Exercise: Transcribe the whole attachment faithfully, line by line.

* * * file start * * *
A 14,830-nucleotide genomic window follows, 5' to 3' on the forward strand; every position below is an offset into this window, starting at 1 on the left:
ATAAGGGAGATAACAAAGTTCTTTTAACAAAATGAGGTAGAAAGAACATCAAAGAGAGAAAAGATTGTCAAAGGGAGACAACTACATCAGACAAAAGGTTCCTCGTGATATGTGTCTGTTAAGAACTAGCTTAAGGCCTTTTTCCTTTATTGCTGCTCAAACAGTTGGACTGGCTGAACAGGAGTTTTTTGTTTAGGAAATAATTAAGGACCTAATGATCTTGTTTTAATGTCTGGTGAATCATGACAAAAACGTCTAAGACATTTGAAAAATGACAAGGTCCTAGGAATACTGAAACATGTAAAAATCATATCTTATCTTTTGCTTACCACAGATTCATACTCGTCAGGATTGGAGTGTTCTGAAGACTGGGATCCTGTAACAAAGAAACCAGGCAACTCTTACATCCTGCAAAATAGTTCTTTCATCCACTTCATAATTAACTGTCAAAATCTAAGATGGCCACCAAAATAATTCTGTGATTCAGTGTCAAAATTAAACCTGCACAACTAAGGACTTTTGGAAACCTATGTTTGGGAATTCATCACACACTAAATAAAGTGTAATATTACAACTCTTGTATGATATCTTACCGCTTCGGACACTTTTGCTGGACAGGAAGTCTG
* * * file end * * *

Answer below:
A 14,830-nucleotide genomic window follows, 5' to 3' on the forward strand; every position below is an offset into this window, starting at 1 on the left:
ATAAGGGAGATAACAAAGTTCTTTTAACAAAATGAGGTAGAAAGAACATCAAAGAGAGAAAAGATTGTCAAAGGGAGACAACTACATCAGACAAAAGGTTCCTCGTGATATGTGTCTGTTAAGAACTAGCTTAAGGCCTTTTTCCTTTATTGCTGCTCAAACAGTTGGACTGGCTGAACAGGAGTTTTTTGTTTAGGAAATAATTAAGGACCTAATGATCTTGTTTTAATGTCTGGTGAATCATGACAAAAACGTCTAAGACATTTGAAAAATGACAAGGTCCTAGGAATACTGAAACATGTAAAAATCATATCTTATCTTTTGCTTACCACAGATTCATACTCGTCAGGATTGGAGTGTTCTGAAGACTGGGATCCTGTAACAAAGAAACCAGGCAACTCTTACATCCTGCAAAATAGTTCTTTCATCCACTTCATAATTAACTGTCAAAATCTAAGATGGCCACCAAAATAATTCTGTGATTCAGTGTCAAAATTAAACCTGCACAACTAAGGACTTTTGGAAACCTATGTTTGGGAATTCATCACACACTAAATAAAGTGTAATATTACAACTCTTGTATGATATCTTACCGCTTCGGACACTTTTGCTGGACAGGAAGTCTG